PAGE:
Friday, July 25, 2008

listen to anti-racist music

It's naive to think a few well intended musicians can do something about a problem so widespread and endemic.

From The Clash to Bob Dylan, from Bob Marley to U2, from NOFX to Saul Williams to Nas, and from many others to many others--a lot of music with an anti-racist message gets listened to by a lot of white people. But it seems that few of these white people--white Americans, at least--ever get inspired by that kind of music to go out and actually DO anything against racism.

Is music a viable venue for fighting racism? Is Toby Young's cynicism about fighting racism with music justified, or do some musical efforts of this sort result in a reduction of racism and/or white supremacy?

Two songs toward further cerebral stimulation on this matter:

Johnny Cash
"White Girl"

Billy Bragg
(channeling Woody Guthrie)
"All You Fascists"


  1. There's an organization based in Los Angeles called "Oneness" that sponsors an annual songwriters summit that brings together heavy-hitters in the music industry for a 2-day session to write and produce anti-racist music. I have one of their CD's called "Songs of Hope and Unity" and it is awesome.

  2. Macon, as you know, I think you and your blog rock! I quibble with your Billy Bragg selection. The acoustic version of this song is much more aesthetically pleasing.

    Music is not a viable weapon in creating mass change that will destroy the oppression that strangles the people of the planet. It's no more, and no less, than one commodity in our planetary capitalist system.

  3. Hi - I just recently started reading your blog, and I'm loving it!

    I think that music can be a good medium for inspiring change in consciousness around racism, but the responsibility is not on the artist alone. Both the artist and the listener have to be actively involved in trying to end racism, particularly white artists singing about anti-racism and the white listeners, in their daily lives.

    There is a tendency to listen to anti-racist music, and believe that it is enough to address one's position in a racist society. There's no thinking process involved. It's a safe exercise of privilege.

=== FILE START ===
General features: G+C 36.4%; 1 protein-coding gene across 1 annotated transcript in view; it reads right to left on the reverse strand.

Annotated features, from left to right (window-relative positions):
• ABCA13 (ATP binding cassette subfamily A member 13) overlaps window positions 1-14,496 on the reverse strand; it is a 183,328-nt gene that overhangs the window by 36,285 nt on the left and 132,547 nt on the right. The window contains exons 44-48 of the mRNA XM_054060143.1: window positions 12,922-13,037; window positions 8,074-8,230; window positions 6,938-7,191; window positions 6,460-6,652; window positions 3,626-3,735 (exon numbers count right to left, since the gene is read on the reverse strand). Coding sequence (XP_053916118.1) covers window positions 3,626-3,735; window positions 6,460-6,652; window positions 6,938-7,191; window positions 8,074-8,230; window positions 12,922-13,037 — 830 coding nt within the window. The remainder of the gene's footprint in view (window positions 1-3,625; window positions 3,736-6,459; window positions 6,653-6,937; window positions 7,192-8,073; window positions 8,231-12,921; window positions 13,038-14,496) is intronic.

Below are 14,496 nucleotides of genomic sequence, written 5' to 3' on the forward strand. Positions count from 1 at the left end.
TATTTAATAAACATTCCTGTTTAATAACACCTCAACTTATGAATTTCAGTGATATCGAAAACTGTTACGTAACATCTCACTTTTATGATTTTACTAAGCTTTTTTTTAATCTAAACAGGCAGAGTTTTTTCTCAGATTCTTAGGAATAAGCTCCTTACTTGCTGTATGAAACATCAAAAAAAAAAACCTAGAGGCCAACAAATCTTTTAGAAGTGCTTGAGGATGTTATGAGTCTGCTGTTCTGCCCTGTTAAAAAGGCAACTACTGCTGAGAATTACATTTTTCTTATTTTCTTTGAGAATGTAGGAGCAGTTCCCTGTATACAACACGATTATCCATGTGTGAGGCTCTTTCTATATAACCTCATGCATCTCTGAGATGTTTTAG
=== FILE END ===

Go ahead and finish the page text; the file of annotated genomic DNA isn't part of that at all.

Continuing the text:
4. It is a well-known fact that white-power music is an important tool to recruit new members. I often get the impression that white supremacists know much better how to connect and to organize, also internationally to form their movement. Perhaps because they believe in what they do.

    But anti-racist or critical music can also be an important tool to make most of all young people aware that the happy world they live in isn't such a happy one for others. With that you can encourage students to speak up against injustice and to find a group to join, that everybody in society has a voice he/she can use. You can use such music for democratic education and respecting human rights.
    Political music also helps activists to connect with each other and therefore building a network, even if this happens quite slowly.

    blowing in the wind
    (graphic pictures)

    Michael Jackson Earth song

  5. I cannot be as disenchanted as Ortho. Music always has been and will be a powerful tool to move people.

    Can you sing "We Shall Overcome"? or "Lift Every Voice and Sing"?

    Our capitalistic society can't take the power of music...

    Check out Faithless' "Mass Destruction"

  6. Thanks roxie, that's powerful. I think "Bombs" is too.


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